State Supremacy: Georgia vs. Louisiana
When it comes to college football talent, California, Florida and Texas are the nation's leading manufacturers.
The second tier of talent producers is led authoritatively by Georgia, a state that is regularly inundated with college recruiters out of Florida, South Carolina, Tennessee, Alabama and the rest of the nation. While Georgia is decisively behind the big three in talent production, it is also noticeably ahead of other second-tier states such as Ohio, Louisiana or Virginia in most years. Consequently, it is difficult to find a fitting state vs. state comparison.
Enter the class of 2011 in Louisiana.
Though Louisiana has roughly half the population as the state of Georgia, a special year has emerged in this graduating class of 2011. There is an abnormal amount of talent in the Pelican State this year, particularly at the top and the group that could be compiled would create a fantastic matchup against the always loaded state of Georgia.
La. Offense vs. Ga. Defense
Any game starts at the line of scrimmage and in this game, there are some huge bodies that would be butting heads as both teams have some of their best prospects in the trenches.
When Louisiana has the ball, its offense would be running behind a fantastic offensive line, led by the nation's top offensive tackle prospect in La'El Collins. With Collins' athleticism and nasty streak manning the quarterback's blind side on the left, Thibodaux tackle Gregory Robinson would be handling the right side. You won't find much more of an athletic pair at the tackle position in the country than those two prospects.
On the inside, Louisiana would be led by the nation's top center prospect in Ethan Hutson along with two raw but monstrous guards, Corey White and Trai Turner - both LSU commitments.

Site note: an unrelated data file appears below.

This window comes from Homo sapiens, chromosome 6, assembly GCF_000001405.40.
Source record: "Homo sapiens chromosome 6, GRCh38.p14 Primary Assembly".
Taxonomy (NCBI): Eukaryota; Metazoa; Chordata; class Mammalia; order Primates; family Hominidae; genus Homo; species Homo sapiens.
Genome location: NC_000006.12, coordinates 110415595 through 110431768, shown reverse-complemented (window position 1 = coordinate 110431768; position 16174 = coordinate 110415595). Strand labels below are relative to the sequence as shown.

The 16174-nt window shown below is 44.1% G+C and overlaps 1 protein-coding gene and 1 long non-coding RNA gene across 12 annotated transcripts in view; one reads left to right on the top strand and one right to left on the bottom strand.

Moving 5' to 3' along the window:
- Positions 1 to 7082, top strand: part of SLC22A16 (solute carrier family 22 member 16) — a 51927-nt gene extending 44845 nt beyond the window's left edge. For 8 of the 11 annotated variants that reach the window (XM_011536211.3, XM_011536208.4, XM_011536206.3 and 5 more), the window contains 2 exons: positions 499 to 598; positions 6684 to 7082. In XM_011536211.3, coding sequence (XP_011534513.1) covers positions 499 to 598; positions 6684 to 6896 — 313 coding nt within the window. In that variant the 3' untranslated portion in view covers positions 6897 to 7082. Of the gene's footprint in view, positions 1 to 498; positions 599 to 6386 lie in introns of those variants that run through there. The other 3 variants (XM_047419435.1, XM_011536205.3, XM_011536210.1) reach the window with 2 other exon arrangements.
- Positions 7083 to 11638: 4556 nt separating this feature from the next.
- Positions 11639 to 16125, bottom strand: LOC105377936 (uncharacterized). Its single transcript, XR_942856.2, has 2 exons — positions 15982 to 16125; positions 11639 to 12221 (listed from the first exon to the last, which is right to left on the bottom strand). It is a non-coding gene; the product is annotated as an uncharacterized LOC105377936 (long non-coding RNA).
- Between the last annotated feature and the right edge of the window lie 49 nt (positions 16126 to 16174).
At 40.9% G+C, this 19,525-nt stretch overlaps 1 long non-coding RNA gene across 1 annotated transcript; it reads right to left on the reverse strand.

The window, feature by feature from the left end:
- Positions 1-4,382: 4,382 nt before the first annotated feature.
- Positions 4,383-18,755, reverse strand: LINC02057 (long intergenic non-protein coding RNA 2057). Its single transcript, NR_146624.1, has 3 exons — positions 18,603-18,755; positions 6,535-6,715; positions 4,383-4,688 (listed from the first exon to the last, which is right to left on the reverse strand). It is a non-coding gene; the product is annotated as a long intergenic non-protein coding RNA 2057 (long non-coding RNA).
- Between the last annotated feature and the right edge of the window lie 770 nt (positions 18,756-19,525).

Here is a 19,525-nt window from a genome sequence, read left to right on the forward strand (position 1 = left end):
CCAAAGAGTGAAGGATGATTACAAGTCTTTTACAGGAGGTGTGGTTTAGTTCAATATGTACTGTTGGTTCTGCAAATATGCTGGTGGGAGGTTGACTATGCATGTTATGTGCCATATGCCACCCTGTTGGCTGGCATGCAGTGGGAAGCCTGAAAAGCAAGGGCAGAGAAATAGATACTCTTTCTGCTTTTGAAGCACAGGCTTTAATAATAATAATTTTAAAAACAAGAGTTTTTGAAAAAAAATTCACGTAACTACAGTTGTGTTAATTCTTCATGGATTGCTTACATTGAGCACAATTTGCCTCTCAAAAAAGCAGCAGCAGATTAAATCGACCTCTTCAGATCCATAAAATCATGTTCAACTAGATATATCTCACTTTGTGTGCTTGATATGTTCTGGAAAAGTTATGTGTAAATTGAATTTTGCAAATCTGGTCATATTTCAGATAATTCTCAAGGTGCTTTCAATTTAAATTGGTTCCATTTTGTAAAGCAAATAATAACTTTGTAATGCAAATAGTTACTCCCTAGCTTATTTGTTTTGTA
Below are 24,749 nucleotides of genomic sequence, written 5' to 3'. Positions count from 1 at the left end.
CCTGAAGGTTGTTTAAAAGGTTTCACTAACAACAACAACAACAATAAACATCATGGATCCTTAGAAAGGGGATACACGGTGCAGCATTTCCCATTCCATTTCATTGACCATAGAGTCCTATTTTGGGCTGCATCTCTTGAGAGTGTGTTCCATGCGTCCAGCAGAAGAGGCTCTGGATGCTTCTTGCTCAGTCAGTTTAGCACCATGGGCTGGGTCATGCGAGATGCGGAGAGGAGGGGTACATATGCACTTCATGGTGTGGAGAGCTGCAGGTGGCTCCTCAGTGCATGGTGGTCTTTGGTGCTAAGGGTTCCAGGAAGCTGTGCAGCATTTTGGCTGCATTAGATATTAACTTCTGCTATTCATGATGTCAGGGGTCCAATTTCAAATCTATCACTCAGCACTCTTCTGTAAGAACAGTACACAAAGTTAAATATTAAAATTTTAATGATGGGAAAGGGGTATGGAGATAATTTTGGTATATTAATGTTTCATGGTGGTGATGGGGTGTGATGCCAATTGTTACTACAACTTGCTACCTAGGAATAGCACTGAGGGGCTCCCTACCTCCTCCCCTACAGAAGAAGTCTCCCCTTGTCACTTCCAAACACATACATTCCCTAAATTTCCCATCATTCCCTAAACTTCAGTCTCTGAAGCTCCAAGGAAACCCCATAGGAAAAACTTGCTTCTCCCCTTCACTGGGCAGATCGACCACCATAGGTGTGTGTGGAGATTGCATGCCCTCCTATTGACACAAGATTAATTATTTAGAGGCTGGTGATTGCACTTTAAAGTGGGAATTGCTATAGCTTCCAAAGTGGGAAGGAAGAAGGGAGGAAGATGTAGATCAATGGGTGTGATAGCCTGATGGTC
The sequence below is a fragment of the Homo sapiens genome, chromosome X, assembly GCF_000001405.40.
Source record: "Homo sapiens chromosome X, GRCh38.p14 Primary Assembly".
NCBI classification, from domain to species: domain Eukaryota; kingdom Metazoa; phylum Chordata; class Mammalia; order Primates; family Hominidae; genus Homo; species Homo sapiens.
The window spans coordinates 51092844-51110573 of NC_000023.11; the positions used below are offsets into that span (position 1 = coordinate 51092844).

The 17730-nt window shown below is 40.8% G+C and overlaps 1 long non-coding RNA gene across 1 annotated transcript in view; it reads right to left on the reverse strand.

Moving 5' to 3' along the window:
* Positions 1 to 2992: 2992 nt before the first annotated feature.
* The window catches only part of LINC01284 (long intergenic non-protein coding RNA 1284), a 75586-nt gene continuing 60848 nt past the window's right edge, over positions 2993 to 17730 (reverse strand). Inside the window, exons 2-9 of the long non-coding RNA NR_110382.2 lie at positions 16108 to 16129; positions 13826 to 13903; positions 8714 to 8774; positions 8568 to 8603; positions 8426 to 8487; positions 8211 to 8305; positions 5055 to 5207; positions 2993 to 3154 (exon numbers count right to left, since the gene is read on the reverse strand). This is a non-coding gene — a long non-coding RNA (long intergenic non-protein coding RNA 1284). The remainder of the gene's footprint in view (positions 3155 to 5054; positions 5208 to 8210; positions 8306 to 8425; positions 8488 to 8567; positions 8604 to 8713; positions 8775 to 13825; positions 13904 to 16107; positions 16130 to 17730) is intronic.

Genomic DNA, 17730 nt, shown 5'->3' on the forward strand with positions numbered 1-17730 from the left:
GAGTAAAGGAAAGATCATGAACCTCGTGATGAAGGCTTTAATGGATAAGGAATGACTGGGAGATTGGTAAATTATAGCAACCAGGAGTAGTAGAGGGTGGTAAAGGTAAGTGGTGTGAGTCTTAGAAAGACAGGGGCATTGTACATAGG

The strength of the Louisiana line is necessary because Georgia would be bringing some mass to equal it on the other side of the ball. The nation's No. 2 weakside defensive end in Ray Drew would be leading the defense as a long athlete that would give Collins and Robinson all they could handle.
His three other running mates would all bring great size and physicality. Sterling Bailey at defensive end along with Stephon Tuitt and Gabriel Wright on the inside would make it tough to get much of an inside running game going. As athletic as Tuitt and Wright would be on the inside, Georgia may also be able to create some pressure with just four rushers.
That imposing, physical defensive line for Georgia is another necessity. Louisiana would bring in a power running game behind two big backs in four-stars Kenny Hilliard and Jeremy Hill. Both backs are massive and while Hilliard (6-0/230) would be a move the pile, downhill runner, Hill - at 6 feet 1 and 220 pounds - would actually provide the change of pace option with his ability to catch the ball out of the backfield and his ability to stay on his feet at the second level.
As an athlete, Terrance Magee would also provide a curveball with the ability to come in as a "wildcat" quarterback, work out of the slot or line up as a true tailback with a little bit more elusiveness.